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materialpigeonfibre

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1674196294206.png
This is with equipment the CAF already has (except the drone). And the troops would have to carry much smaller radios with much smaller antennas (think walkie talkie sized) like the prc163.
Edit: And it would be just as easy to cover entire provinces with such a set up. Honestly that fairly cheap TVB (tactical voice bridge) is an amazing tiny piece of kit. It lets us interface VHF radio to HF radio, from HF radio to sat comm, from satcomm to a certain telephony solution, from a certain telephony solution to Italian radios, from Italian radios to Australian radios, from Australian radios to American satcomms, From American satcomms to an IP based meshed network, from an IP based meshnetwork back to Ottawa via GBX. Runs with two double AA's or can be powered off USB. It makes an RRB out of almost any military radio in the world.

I get having intelligence is important and we all love data, but let's make it easy for the lads on the ground to get their message out. And for the commanders to get their message in.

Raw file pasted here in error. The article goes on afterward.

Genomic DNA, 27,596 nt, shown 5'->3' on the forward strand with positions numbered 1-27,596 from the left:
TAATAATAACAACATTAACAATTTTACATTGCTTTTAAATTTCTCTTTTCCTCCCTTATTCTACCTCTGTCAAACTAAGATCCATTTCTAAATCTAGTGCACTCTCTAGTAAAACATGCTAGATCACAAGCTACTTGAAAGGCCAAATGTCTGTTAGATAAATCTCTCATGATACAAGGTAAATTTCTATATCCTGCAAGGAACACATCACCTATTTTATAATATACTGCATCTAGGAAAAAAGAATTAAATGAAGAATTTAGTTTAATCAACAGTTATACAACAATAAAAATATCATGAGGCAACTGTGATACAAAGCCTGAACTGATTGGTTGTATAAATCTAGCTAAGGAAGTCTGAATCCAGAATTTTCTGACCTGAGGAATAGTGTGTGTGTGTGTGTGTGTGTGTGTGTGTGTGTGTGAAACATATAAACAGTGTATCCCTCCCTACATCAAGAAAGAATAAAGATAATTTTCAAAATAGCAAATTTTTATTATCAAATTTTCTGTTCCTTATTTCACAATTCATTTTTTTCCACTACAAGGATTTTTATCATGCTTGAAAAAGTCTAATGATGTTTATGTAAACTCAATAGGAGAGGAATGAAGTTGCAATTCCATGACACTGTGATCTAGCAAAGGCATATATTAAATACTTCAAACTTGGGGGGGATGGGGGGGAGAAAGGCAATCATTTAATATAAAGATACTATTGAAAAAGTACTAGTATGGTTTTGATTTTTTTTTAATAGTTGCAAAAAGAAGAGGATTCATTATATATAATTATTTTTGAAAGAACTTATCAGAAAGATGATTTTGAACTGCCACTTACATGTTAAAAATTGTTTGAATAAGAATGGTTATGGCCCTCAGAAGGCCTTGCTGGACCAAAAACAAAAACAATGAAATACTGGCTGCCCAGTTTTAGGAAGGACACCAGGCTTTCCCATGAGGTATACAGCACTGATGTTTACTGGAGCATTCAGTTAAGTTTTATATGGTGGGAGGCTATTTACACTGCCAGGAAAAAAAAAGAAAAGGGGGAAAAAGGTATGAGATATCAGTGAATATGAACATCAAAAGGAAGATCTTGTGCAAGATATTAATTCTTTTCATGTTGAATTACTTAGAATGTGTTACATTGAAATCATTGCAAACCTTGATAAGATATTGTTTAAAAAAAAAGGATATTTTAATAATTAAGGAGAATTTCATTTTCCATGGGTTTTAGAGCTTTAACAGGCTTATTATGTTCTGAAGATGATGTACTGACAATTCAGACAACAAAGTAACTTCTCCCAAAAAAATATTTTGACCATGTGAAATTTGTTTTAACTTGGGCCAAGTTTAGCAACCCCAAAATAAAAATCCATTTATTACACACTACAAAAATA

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materialpigeonfibre

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Recently, at the 2003 Signal Symposium and prior to that in his testimony to the Congress, LTG William "Scott" Wallace, former commanding general of V Corps during the invasion of Iraq, made the following statement about the command, control and communications situation during the Iraq fight. "Despite the introduction of battle-command-on-the-move capabilities that I enjoyed in my assault command post, the vast majority of tactical leaders and CPs (command posts) enjoyed few on-the-move capabilities. Most were tethered to a CP and largely dependant upon line-of-sight communications.